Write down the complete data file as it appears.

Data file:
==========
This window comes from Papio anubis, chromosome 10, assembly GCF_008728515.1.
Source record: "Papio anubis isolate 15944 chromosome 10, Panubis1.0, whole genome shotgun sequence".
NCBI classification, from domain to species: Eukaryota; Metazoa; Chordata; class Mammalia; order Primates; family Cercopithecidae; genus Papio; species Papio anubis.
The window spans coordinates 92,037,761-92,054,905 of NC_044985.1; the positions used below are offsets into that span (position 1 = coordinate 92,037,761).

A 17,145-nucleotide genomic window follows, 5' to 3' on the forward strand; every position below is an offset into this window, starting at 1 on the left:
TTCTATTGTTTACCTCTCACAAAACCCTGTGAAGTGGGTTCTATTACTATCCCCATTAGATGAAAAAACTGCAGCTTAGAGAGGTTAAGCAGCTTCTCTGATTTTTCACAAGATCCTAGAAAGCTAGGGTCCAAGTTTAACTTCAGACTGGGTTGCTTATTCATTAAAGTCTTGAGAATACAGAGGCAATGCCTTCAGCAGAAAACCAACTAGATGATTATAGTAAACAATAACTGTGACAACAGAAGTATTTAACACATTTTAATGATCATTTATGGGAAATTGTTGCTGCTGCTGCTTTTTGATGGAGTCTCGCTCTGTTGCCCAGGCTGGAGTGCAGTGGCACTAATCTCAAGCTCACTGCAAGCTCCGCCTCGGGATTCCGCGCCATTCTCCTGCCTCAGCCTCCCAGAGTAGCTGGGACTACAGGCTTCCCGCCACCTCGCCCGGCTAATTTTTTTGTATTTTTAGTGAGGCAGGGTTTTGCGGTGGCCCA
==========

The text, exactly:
This window comes from Papio anubis, chromosome 10, assembly GCF_008728515.1.
Source record: "Papio anubis isolate 15944 chromosome 10, Panubis1.0, whole genome shotgun sequence".
NCBI classification, from domain to species: Eukaryota; Metazoa; Chordata; class Mammalia; order Primates; family Cercopithecidae; genus Papio; species Papio anubis.
The window spans coordinates 92,037,761-92,054,905 of NC_044985.1; the positions used below are offsets into that span (position 1 = coordinate 92,037,761).

A 17,145-nucleotide genomic window follows, 5' to 3' on the forward strand; every position below is an offset into this window, starting at 1 on the left:
TTCTATTGTTTACCTCTCACAAAACCCTGTGAAGTGGGTTCTATTACTATCCCCATTAGATGAAAAAACTGCAGCTTAGAGAGGTTAAGCAGCTTCTCTGATTTTTCACAAGATCCTAGAAAGCTAGGGTCCAAGTTTAACTTCAGACTGGGTTGCTTATTCATTAAAGTCTTGAGAATACAGAGGCAATGCCTTCAGCAGAAAACCAACTAGATGATTATAGTAAACAATAACTGTGACAACAGAAGTATTTAACACATTTTAATGATCATTTATGGGAAATTGTTGCTGCTGCTGCTTTTTGATGGAGTCTCGCTCTGTTGCCCAGGCTGGAGTGCAGTGGCACTAATCTCAAGCTCACTGCAAGCTCCGCCTCGGGATTCCGCGCCATTCTCCTGCCTCAGCCTCCCAGAGTAGCTGGGACTACAGGCTTCCCGCCACCTCGCCCGGCTAATTTTTTTGTATTTTTAGTGAGGCAGGGTTTTGCGGTGGCCCA